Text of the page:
Cisplatin (Cisplatinum)


Article Author:
Joann Gold


Article Editor:
Avais Raja


Editors In Chief:
David Wood
Andrew Wilt
Hajira Basit


Managing Editors:
Avais Raja
Orawan Chaigasame
Khalid Alsayouri
Kyle Blair
Radia Jamil
Erin Hughes
Patrick Le
Anoosh Zafar Gondal
Saad Nazir
William Gossman
Hassam Zulfiqar
Navid Mahabadi
Hussain Sajjad
Steve Bhimji
Muhammad Hashmi
John Shell
Matthew Varacallo
Heba Mahdy
Ahmad Malik
Abbey Smiley
Sarosh Vaqar
Mark Pellegrini
James Hughes
Beenish Sohail
Hajira Basit
Phillip Hynes
Sandeep Sekhon


Updated:
9/22/2019 12:01:46 PM

Indications

Cisplatin is an antineoplastic agent. Cisplatin, while highly toxic, is one of the most heavily utilized chemotherapeutic agents for hematologic and solid tumor malignancies. It can be used as a single-agent or in combination therapy for induction and neoadjuvant therapy. 

Adult indications:

Cisplatin is FDA approved for the treatment of advanced ovarian cancer, testicular cancer, and bladder carcinoma.[1][2] However, cisplatin is frequently used in an off-label fashion when the benefits may outweigh the risks of adverse drug effects. 

Malignancies that predominate in women such as breast cancer, cervical and endometrial carcinoma, and gestational trophoblastic neoplasia sometimes receive treatment with cisplatin in combination with other medications such as taxane derivatives, 5-FU, and doxorubicin.[3][4][5] While hormone-sensitive and Her2neu, positive tumors may respond well to targeted therapy, cisplatin is also useful in the treatment of triple-negative breast cancer as a single agent neoadjuvant therapy.[3]

Gastrointestinal malignancies such as esophageal, gastric, and hepatobiliary cancer have also been treated off-label with this medication, in addition to radiation.[6][7][8] Lung cancer, both small cell and non-small cell, can be treated off-label with combination therapy of etoposide and cisplatin.[9][10]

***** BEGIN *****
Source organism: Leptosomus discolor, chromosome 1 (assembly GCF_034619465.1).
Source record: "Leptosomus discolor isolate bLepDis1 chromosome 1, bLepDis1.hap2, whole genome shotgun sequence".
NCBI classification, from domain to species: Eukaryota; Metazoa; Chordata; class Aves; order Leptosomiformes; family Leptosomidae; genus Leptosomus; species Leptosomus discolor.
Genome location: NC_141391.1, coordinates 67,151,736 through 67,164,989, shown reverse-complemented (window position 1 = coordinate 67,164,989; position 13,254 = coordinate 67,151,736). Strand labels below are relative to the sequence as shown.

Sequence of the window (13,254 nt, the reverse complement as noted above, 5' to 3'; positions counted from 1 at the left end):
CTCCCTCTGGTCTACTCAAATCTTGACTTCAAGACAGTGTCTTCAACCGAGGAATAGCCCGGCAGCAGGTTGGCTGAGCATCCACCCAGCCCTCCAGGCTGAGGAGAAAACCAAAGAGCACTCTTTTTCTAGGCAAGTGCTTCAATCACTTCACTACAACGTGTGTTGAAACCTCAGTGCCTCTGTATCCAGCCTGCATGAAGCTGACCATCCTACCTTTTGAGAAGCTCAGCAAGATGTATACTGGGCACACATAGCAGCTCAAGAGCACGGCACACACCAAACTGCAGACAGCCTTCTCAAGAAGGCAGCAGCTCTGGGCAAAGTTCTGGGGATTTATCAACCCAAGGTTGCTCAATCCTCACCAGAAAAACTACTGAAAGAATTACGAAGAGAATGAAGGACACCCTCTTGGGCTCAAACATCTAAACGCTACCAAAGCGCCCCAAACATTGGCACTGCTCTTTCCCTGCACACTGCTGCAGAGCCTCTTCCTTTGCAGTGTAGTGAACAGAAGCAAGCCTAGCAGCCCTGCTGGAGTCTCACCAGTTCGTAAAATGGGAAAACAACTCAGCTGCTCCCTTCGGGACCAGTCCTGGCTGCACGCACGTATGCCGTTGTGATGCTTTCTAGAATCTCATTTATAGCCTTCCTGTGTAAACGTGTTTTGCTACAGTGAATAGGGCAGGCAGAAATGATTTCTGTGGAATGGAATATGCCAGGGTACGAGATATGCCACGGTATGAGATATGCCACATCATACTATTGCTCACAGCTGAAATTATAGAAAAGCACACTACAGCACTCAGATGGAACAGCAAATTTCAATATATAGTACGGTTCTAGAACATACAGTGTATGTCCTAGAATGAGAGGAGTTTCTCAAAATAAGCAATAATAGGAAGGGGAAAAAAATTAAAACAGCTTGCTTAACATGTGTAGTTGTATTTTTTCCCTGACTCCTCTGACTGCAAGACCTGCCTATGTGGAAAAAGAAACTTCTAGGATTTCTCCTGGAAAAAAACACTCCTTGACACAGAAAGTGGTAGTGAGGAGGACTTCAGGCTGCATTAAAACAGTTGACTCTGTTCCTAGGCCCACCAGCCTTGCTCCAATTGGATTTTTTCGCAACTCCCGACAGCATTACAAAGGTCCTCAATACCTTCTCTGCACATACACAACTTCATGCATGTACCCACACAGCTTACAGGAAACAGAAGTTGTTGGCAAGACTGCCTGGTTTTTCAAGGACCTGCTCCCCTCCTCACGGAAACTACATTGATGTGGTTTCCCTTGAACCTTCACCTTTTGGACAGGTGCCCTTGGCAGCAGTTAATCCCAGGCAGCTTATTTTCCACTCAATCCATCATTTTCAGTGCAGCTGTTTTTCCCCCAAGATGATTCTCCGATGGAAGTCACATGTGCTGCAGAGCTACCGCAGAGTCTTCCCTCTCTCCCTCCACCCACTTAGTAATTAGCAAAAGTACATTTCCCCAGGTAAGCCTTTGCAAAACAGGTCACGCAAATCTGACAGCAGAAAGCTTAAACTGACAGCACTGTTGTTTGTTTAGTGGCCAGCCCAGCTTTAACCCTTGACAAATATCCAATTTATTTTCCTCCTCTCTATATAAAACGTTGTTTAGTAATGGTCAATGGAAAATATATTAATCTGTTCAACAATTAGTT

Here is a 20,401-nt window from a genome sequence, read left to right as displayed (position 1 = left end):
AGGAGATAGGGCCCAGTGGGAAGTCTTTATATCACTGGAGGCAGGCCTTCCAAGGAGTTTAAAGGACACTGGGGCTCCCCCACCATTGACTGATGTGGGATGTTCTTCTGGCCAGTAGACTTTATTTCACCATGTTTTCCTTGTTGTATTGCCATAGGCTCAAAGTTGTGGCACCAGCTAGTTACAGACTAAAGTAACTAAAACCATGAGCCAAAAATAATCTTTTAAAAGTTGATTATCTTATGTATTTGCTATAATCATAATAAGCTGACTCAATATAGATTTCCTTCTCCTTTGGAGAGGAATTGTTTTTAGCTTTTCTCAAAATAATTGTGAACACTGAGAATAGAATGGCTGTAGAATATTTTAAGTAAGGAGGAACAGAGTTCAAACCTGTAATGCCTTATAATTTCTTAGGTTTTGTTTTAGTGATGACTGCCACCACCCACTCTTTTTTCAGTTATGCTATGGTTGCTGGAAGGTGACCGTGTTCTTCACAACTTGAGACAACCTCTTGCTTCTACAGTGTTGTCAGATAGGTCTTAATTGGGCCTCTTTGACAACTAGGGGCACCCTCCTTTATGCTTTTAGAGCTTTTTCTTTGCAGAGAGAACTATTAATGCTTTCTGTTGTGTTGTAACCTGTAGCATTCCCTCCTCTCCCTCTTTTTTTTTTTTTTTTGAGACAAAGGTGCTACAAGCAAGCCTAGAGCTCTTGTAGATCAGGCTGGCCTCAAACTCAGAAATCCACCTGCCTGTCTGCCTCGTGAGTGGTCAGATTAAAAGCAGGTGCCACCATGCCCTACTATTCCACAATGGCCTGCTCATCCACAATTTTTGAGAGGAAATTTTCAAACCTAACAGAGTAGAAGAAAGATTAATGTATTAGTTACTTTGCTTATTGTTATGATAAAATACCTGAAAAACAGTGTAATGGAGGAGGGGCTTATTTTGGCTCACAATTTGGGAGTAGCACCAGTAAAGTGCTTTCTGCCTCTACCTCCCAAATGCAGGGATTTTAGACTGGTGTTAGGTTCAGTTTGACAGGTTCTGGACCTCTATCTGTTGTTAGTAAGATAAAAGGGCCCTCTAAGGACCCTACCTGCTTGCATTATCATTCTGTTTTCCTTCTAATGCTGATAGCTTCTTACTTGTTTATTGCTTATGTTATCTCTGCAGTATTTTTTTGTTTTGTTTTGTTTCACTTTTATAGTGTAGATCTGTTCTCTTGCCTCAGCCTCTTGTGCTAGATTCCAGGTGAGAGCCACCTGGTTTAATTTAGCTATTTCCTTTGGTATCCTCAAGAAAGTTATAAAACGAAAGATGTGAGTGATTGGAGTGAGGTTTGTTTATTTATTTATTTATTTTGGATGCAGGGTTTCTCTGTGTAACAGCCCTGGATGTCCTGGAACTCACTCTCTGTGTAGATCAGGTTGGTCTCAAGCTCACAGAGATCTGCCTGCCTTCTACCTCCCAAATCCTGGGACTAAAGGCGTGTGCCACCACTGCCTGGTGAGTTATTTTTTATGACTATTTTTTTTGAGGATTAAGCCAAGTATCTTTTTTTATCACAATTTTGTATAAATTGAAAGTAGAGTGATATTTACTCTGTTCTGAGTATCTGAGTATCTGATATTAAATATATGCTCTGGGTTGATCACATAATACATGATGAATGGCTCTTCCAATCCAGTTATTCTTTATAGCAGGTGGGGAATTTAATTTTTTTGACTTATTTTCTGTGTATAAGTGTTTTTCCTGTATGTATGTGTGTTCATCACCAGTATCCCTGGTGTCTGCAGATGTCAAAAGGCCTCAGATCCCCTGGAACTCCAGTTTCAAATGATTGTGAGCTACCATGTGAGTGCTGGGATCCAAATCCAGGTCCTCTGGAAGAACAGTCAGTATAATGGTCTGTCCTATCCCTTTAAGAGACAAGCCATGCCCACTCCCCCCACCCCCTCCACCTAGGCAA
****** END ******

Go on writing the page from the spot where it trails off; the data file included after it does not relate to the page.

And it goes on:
Other off-label uses include treatment for metastatic, advanced, and refractory cancers; this includes the treatment of Hodgkin lymphoma, non-Hodgkin lymphoma, penile cancer, thymoma, head and neck cancers, osteosarcoma, multiple myeloma, and mesothelioma.[11][12][13]

Pediatric indications:

Cisplatin has few indications for treatment in children. When utilized, its indications are for historically aggressive tumors. It is sometimes used to treat germ cell tumors, hepatoblastoma, medulloblastoma, neuroblastoma, and osteosarcoma, but universal guidelines on dosing and duration are not available.[14][15][16][17][18][17]

Mechanism of Action

Cisplatin acts via non-cell cycle specific cytotoxicity, which is achieved through covalent binding of platinum to the purine bases guanine and adenine. This covalent binding leads to intra-strand and inter-strand crosslinks causing subsequent strand breaks. While DNA repair mechanisms are at play, cells often undergo apoptotic or non-apoptotic cell death due to remnant damaged DNA, RNA, and proteins.[19] Cisplatin chemotherapy is particularly effective at targeting rapidly dividing cells as appreciated in rapidly growing malignant tumors.[20] Theoretically, cisplatin may not be as useful for slow-growing tumors.

Administration

Cisplatin can be administered as an injectable agent both intravenously and as an intra-arterial agent.[21] Cisplatin can also be utilized as an intraperitoneal agent as seen in the treatment of carcinomatosis and primary peritoneal carcinoma, however, this use is not FDA approved and is referred to as “off-label” use.[22] Before administration, the patient must achieve adequate hydration. Adequate hydration and urinary output should be maintained for 24 hours after administration. Anti-emetic agents can be utilized prophylactically to prevent nausea and vomiting.[23]

Dosing runs from 20 mg/m^2 to 100 mg/m^2, in 21 to 28-day cycles, depending on the malignancy treated.

Adverse Effects